Yeah, I think that was kind of his idea. Mitch was still in the band for a while—there were some overlapping things there. And I think Greg would have stayed, too, but he was in law school and kinda had some other things to do. So all of us were sort of splintering off into our own areas, and Bob still wanted to keep going.
Do you think there were some bridges to mend in order to do this again, with, say, Mitch or Kevin, over the way things went down back then?
I don’t think so. I mean, I can’t speak for the other guys. There was probably some disappointment for them that things kinda fell apart the way they did, but I don’t think there were ever any harsh feelings other than just disappointment maybe.
You guys had your first rehearsal a couple of weeks ago in Dayton. How did it feel?
It went great. If you’ve been friends that long, you just pick up where you left off. We got through the set really easy and even skipped over some songs that we all knew we knew. So we’ve got a pretty good set. We’ll practice quite a bit more before we leave.
Was it strange to be in one room again?
Yeah, it was. I was the last one to get there and they were all kind of set up. Demos said the hair on his arm stood up. It was a really eerie feeling being together after all these years. It’s been 14 years since we had actually played together. But everybody is healthy and excited about it. It’s something we’re all looking forward to.
What kind of setlist do you have planned?
Right now it’s the Matador era, and there’s also some Scat stuff in there. But for the most part it’s Propeller through Under the Bushes right now. The crowd pleasers are in there. “Gold Star for Robot Boy,” “A Salty Salute,” “Shocker in Gloomtown,” “Buzzards,” “Striped White Jets.” Lots of Bee Thousand, and a few from Alien Lanes. A pretty good cross-section of all the albums.
Are you getting to do some of your songs, the ones where you do lead vocals?
Yeah, I’ve got four or five right now, and I’m sure we’ll be adding songs as we go.
Any songs that you tried and decided not to do?
(Laughs.) “Non-Absorbing.” A lot of those songs were recorded with a guitar that wasn’t exactly in pitch, so it’s kinda hard to figure out what chords to play. So Bob said let’s forget that one and go on to the next one.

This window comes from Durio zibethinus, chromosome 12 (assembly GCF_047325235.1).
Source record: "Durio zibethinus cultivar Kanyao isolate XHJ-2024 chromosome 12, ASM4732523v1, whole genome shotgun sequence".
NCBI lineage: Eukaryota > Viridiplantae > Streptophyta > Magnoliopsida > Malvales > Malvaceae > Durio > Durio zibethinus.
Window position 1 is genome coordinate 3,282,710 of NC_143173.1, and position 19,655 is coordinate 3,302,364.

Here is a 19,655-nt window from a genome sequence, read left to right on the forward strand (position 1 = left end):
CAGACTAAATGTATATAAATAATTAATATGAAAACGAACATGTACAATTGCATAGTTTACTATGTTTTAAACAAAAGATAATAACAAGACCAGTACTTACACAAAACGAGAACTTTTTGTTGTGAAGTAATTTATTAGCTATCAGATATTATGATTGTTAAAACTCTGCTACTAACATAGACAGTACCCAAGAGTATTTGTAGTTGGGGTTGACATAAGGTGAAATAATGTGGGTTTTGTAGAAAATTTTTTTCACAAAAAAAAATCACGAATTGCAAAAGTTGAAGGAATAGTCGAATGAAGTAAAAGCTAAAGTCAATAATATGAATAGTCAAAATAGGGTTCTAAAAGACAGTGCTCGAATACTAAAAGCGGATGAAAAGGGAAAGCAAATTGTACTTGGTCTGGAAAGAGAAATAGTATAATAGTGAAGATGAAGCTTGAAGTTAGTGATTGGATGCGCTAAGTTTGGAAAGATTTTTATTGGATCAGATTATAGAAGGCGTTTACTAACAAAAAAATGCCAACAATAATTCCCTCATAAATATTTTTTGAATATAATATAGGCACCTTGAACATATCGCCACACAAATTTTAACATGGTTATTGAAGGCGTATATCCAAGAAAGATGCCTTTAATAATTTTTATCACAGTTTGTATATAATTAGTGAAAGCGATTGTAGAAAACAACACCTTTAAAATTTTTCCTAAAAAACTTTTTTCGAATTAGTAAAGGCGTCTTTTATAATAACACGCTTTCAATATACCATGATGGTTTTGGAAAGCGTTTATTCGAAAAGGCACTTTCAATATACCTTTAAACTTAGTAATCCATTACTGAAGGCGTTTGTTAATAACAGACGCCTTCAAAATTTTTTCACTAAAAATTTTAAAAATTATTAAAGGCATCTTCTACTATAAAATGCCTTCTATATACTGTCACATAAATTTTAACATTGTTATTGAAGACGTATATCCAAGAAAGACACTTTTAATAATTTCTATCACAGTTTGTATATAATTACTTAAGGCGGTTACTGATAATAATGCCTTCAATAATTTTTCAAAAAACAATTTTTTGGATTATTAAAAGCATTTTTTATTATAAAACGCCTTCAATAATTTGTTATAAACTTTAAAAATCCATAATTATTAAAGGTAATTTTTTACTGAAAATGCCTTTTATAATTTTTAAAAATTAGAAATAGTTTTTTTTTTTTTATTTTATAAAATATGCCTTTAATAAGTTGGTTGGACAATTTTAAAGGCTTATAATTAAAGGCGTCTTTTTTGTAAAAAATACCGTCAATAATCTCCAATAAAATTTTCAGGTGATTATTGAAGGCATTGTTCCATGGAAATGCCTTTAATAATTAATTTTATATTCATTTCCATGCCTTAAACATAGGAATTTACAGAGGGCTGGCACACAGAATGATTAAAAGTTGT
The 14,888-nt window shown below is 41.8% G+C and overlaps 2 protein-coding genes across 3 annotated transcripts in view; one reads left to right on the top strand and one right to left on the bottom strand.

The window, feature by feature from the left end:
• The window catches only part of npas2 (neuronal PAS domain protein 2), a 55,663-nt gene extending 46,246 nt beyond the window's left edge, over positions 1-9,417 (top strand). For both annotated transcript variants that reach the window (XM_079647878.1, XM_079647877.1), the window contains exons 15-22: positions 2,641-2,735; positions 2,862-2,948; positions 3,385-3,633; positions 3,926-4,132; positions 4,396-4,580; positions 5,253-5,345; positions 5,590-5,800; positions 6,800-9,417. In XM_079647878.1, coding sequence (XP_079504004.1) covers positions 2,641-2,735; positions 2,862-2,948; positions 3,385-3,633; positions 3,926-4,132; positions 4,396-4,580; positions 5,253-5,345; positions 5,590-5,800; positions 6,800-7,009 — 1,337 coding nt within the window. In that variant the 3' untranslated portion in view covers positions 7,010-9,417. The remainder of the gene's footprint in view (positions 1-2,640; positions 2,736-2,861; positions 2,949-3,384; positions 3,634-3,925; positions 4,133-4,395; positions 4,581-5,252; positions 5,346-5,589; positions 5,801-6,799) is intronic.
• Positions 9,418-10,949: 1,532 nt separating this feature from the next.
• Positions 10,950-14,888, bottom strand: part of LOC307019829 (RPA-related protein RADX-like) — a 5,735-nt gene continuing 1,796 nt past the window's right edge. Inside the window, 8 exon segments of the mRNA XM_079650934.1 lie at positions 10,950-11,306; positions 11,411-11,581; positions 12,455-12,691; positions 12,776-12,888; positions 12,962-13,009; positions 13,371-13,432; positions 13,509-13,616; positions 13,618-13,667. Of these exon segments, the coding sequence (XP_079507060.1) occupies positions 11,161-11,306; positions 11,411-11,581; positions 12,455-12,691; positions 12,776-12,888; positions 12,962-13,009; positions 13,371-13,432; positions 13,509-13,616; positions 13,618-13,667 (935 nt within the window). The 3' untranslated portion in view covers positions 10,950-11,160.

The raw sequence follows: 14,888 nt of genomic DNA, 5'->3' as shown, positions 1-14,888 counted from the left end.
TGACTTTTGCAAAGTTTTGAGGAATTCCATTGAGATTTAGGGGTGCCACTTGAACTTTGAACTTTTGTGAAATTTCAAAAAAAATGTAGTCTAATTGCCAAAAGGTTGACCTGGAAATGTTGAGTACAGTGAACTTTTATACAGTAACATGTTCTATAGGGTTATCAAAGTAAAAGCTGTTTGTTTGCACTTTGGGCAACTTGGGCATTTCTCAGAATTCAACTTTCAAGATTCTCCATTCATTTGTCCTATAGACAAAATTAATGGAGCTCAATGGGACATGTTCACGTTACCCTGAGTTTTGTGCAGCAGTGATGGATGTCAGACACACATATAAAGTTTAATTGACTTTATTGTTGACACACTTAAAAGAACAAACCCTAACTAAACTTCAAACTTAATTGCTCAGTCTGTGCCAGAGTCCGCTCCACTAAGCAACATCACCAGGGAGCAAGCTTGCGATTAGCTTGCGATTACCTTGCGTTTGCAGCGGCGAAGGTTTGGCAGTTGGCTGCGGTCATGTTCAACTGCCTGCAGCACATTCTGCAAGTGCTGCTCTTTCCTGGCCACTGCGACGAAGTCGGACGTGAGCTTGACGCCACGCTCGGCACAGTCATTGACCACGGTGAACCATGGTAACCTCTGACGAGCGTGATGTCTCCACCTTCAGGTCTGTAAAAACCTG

Do you expect to do be more touring beyond the current dates?
Right now we’re gonna try to get through this tour. They’ve talked about maybe going to Australia and Japan, but I think that’s out right now. A U.K. tour is a possibility. And there’s nothing beyond that. We may try to do the festivals in the U.K. in the spring or early summer, somewhere in there, but there’s no dates set for that yet. We may hate each after this one (laughs).
What’s it like to be around a songwriter as prolific as Bob?
I have to sit down and force myself to write songs, but I think it’s something he does it every day. I remember on tour he’d have a notebook and he’d always be jotting down titles or lyrics.
You released albums on Matador with GBV and as a solo artist. What comes to mind when you think about the label?
It was a good experience. I liked all the people at Matador, and I’m glad that they’ve got a 21st anniversary coming up. They’ve got a nice catalog of bands and they’re just good people. I enjoyed being on the label.
Do you have any favorite Matador albums?
Superchunk’s No Pocky for Kitty.
Will you guys be around all weekend?
No, we play Austin on the 30th and then we have two days to get to Las Vegas, so we’re probably not gonna be able to see anything except the night of our show.
What kind of crowds do you expect to see on tour?
You’re gonna have the old fans that maybe had seen us or wanted to see this lineup and then people who are like, “Who are these guys?” There’s a lot of fans that probably got into [GBV] that never saw this lineup or maybe never even knew about this lineup. Some of them probably weren’t born when we started.